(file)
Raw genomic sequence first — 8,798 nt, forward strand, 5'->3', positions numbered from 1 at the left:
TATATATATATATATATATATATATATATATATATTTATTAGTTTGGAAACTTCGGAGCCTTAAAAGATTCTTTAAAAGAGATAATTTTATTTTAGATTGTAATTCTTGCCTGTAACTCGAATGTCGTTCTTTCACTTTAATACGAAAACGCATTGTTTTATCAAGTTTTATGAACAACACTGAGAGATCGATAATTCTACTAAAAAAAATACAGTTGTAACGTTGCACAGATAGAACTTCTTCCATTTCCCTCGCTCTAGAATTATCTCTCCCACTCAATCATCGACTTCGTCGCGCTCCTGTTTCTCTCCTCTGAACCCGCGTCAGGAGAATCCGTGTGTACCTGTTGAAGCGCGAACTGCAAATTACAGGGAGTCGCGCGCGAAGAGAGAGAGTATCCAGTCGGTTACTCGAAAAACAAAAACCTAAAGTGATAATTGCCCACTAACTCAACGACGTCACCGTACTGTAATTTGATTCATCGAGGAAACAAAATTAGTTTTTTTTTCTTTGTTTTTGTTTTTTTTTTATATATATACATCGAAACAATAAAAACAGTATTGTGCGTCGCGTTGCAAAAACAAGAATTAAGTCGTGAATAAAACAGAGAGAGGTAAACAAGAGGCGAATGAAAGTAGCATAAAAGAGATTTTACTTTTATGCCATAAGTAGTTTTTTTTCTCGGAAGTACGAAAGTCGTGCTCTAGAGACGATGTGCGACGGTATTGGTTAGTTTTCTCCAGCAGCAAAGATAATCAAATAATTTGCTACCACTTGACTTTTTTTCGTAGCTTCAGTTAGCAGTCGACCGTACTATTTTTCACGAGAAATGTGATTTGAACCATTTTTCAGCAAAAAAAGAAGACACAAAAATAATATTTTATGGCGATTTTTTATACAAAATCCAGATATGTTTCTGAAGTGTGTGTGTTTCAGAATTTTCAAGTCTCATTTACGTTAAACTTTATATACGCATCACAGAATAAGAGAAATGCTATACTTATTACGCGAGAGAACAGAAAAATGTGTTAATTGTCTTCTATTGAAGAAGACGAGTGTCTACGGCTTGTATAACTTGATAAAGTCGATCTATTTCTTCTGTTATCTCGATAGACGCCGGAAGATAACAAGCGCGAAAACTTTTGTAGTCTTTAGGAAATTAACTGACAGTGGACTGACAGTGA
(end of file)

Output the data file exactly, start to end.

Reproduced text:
Raw genomic sequence first — 8,798 nt, forward strand, 5'->3', positions numbered from 1 at the left:
TATATATATATATATATATATATATATATATATATTTATTAGTTTGGAAACTTCGGAGCCTTAAAAGATTCTTTAAAAGAGATAATTTTATTTTAGATTGTAATTCTTGCCTGTAACTCGAATGTCGTTCTTTCACTTTAATACGAAAACGCATTGTTTTATCAAGTTTTATGAACAACACTGAGAGATCGATAATTCTACTAAAAAAAATACAGTTGTAACGTTGCACAGATAGAACTTCTTCCATTTCCCTCGCTCTAGAATTATCTCTCCCACTCAATCATCGACTTCGTCGCGCTCCTGTTTCTCTCCTCTGAACCCGCGTCAGGAGAATCCGTGTGTACCTGTTGAAGCGCGAACTGCAAATTACAGGGAGTCGCGCGCGAAGAGAGAGAGTATCCAGTCGGTTACTCGAAAAACAAAAACCTAAAGTGATAATTGCCCACTAACTCAACGACGTCACCGTACTGTAATTTGATTCATCGAGGAAACAAAATTAGTTTTTTTTTCTTTGTTTTTGTTTTTTTTTTATATATATACATCGAAACAATAAAAACAGTATTGTGCGTCGCGTTGCAAAAACAAGAATTAAGTCGTGAATAAAACAGAGAGAGGTAAACAAGAGGCGAATGAAAGTAGCATAAAAGAGATTTTACTTTTATGCCATAAGTAGTTTTTTTTCTCGGAAGTACGAAAGTCGTGCTCTAGAGACGATGTGCGACGGTATTGGTTAGTTTTCTCCAGCAGCAAAGATAATCAAATAATTTGCTACCACTTGACTTTTTTTCGTAGCTTCAGTTAGCAGTCGACCGTACTATTTTTCACGAGAAATGTGATTTGAACCATTTTTCAGCAAAAAAAGAAGACACAAAAATAATATTTTATGGCGATTTTTTATACAAAATCCAGATATGTTTCTGAAGTGTGTGTGTTTCAGAATTTTCAAGTCTCATTTACGTTAAACTTTATATACGCATCACAGAATAAGAGAAATGCTATACTTATTACGCGAGAGAACAGAAAAATGTGTTAATTGTCTTCTATTGAAGAAGACGAGTGTCTACGGCTTGTATAACTTGATAAAGTCGATCTATTTCTTCTGTTATCTCGATAGACGCCGGAAGATAACAAGCGCGAAAACTTTTGTAGTCTTTAGGAAATTAACTGACAGTGGACTGACAGTGA